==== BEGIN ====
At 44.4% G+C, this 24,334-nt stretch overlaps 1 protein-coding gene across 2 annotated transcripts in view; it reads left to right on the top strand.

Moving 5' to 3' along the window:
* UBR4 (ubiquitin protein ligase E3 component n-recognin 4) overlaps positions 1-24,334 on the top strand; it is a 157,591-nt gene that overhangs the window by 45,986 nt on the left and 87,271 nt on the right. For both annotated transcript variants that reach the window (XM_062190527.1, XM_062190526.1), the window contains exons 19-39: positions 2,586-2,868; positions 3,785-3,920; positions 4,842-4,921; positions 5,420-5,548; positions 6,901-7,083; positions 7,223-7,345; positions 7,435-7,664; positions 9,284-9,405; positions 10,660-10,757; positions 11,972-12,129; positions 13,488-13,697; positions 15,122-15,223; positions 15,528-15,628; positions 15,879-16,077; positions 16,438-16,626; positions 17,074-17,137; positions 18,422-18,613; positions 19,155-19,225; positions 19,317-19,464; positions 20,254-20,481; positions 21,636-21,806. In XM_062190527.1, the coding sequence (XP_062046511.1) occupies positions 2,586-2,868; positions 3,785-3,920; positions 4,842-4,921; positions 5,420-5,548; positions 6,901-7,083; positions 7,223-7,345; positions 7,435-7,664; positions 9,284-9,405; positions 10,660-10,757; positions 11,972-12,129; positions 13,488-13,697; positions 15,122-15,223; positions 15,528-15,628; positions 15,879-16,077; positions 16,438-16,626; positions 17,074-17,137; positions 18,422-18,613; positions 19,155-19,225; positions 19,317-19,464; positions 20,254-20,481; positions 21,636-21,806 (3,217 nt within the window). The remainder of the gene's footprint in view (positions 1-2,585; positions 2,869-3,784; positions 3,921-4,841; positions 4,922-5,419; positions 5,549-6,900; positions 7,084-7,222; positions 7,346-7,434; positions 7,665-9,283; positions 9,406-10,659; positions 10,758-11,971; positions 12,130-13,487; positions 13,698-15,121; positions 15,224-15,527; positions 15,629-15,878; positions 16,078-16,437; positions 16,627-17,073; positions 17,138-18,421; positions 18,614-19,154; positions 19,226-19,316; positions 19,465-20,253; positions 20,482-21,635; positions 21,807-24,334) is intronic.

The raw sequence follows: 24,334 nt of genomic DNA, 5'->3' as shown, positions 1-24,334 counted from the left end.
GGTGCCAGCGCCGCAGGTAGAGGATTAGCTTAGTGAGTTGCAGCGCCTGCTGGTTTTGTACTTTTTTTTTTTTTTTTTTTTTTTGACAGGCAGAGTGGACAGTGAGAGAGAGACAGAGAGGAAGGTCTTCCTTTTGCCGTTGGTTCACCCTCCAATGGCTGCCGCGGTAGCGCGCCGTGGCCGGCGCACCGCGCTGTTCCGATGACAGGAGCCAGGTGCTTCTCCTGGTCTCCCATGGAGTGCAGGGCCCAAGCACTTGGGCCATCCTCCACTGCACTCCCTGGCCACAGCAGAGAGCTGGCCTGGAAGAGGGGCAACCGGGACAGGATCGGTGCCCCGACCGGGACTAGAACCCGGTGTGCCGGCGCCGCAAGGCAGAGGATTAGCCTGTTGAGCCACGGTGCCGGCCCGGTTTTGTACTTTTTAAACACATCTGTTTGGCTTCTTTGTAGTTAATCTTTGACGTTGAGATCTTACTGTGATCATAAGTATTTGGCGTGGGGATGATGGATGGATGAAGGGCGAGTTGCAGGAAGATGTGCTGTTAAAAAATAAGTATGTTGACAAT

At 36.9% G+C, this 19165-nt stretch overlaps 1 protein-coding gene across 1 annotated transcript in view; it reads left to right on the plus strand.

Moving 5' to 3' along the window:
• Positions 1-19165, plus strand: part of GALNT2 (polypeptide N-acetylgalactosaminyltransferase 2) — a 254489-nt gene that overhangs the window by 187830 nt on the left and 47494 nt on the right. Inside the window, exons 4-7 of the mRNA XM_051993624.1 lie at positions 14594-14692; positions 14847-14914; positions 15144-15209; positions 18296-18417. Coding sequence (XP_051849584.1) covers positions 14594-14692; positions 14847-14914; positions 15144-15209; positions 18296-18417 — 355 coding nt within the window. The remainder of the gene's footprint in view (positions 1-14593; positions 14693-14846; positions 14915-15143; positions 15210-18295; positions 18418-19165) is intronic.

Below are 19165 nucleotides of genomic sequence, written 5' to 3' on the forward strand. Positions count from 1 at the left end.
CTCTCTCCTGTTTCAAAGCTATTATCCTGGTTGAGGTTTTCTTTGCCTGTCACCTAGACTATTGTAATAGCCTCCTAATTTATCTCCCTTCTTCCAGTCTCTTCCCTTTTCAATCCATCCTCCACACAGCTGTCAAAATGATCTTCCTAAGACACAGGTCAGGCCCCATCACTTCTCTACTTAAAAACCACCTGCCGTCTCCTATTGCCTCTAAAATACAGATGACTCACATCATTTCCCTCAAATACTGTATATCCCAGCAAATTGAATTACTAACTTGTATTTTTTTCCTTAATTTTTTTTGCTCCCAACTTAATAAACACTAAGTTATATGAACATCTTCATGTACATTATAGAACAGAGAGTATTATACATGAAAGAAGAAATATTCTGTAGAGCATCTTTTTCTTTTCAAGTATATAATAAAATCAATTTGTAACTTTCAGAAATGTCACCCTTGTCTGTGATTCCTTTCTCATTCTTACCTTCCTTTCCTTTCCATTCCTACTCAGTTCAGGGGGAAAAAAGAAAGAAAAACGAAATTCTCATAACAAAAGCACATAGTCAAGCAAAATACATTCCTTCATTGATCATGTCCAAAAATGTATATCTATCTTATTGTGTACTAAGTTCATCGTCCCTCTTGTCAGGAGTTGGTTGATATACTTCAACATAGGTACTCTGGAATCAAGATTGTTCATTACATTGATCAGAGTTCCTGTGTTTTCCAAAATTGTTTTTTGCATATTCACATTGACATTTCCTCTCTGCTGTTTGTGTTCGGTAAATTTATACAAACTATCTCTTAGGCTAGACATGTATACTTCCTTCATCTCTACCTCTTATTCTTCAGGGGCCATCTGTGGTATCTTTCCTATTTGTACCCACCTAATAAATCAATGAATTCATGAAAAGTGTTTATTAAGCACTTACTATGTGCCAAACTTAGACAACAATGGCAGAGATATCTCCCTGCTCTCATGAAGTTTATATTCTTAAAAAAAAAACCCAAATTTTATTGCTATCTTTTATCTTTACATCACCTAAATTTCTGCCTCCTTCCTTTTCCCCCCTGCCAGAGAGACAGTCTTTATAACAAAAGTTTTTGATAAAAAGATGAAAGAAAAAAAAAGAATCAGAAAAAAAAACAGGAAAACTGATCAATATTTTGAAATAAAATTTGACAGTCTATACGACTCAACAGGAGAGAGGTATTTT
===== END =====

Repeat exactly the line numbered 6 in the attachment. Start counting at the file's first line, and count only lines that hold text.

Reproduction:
At 36.9% G+C, this 19165-nt stretch overlaps 1 protein-coding gene across 1 annotated transcript in view; it reads left to right on the plus strand.